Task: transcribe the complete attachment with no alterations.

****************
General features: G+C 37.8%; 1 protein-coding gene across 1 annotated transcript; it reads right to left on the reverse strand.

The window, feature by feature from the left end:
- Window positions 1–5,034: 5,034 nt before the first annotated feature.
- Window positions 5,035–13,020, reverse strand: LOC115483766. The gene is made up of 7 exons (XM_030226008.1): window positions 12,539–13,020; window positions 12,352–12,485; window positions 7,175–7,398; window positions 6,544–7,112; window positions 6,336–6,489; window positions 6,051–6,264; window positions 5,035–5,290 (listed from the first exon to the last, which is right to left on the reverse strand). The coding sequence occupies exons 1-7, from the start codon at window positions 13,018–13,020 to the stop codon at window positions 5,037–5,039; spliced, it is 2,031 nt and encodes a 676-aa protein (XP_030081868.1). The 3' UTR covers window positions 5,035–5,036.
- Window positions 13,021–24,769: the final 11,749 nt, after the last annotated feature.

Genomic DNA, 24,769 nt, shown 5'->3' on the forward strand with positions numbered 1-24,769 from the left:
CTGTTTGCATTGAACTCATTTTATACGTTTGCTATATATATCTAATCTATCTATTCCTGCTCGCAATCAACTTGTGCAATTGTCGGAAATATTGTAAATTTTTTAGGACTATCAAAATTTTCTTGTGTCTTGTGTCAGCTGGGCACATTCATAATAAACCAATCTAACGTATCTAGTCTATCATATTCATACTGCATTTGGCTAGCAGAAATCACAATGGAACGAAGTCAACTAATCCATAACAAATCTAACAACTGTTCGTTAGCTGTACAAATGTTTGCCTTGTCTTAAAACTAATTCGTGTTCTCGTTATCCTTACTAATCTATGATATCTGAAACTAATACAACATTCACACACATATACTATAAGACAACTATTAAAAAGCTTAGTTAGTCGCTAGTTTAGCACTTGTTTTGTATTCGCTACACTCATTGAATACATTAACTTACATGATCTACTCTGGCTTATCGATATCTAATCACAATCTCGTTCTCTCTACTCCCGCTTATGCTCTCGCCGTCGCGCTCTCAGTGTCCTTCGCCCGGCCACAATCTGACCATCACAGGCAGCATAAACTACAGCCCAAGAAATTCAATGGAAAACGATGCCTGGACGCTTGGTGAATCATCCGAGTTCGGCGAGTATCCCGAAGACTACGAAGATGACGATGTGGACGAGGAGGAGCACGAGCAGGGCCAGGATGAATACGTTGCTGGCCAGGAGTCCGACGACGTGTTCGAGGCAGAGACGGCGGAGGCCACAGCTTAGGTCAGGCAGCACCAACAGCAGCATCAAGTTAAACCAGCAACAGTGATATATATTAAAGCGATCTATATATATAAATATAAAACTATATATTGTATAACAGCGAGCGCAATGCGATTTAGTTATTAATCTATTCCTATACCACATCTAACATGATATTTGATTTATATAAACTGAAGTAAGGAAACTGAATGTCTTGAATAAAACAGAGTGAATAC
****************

General features: G+C 37.8%; 1 protein-coding gene across 1 annotated transcript; it reads right to left on the reverse strand.

The window, feature by feature from the left end:
- Window positions 1–5,034: 5,034 nt before the first annotated feature.
- Window positions 5,035–13,020, reverse strand: LOC115483766. The gene is made up of 7 exons (XM_030226008.1): window positions 12,539–13,020; window positions 12,352–12,485; window positions 7,175–7,398; window positions 6,544–7,112; window positions 6,336–6,489; window positions 6,051–6,264; window positions 5,035–5,290 (listed from the first exon to the last, which is right to left on the reverse strand). The coding sequence occupies exons 1-7, from the start codon at window positions 13,018–13,020 to the stop codon at window positions 5,037–5,039; spliced, it is 2,031 nt and encodes a 676-aa protein (XP_030081868.1). The 3' UTR covers window positions 5,035–5,036.
- Window positions 13,021–24,769: the final 11,749 nt, after the last annotated feature.

Genomic DNA, 24,769 nt, shown 5'->3' on the forward strand with positions numbered 1-24,769 from the left:
CTGTTTGCATTGAACTCATTTTATACGTTTGCTATATATATCTAATCTATCTATTCCTGCTCGCAATCAACTTGTGCAATTGTCGGAAATATTGTAAATTTTTTAGGACTATCAAAATTTTCTTGTGTCTTGTGTCAGCTGGGCACATTCATAATAAACCAATCTAACGTATCTAGTCTATCATATTCATACTGCATTTGGCTAGCAGAAATCACAATGGAACGAAGTCAACTAATCCATAACAAATCTAACAACTGTTCGTTAGCTGTACAAATGTTTGCCTTGTCTTAAAACTAATTCGTGTTCTCGTTATCCTTACTAATCTATGATATCTGAAACTAATACAACATTCACACACATATACTATAAGACAACTATTAAAAAGCTTAGTTAGTCGCTAGTTTAGCACTTGTTTTGTATTCGCTACACTCATTGAATACATTAACTTACATGATCTACTCTGGCTTATCGATATCTAATCACAATCTCGTTCTCTCTACTCCCGCTTATGCTCTCGCCGTCGCGCTCTCAGTGTCCTTCGCCCGGCCACAATCTGACCATCACAGGCAGCATAAACTACAGCCCAAGAAATTCAATGGAAAACGATGCCTGGACGCTTGGTGAATCATCCGAGTTCGGCGAGTATCCCGAAGACTACGAAGATGACGATGTGGACGAGGAGGAGCACGAGCAGGGCCAGGATGAATACGTTGCTGGCCAGGAGTCCGACGACGTGTTCGAGGCAGAGACGGCGGAGGCCACAGCTTAGGTCAGGCAGCACCAACAGCAGCATCAAGTTAAACCAGCAACAGTGATATATATTAAAGCGATCTATATATATAAATATAAAACTATATATTGTATAACAGCGAGCGCAATGCGATTTAGTTATTAATCTATTCCTATACCACATCTAACATGATATTTGATTTATATAAACTGAAGTAAGGAAACTGAATGTCTTGAATAAAACAGAGTGAATAC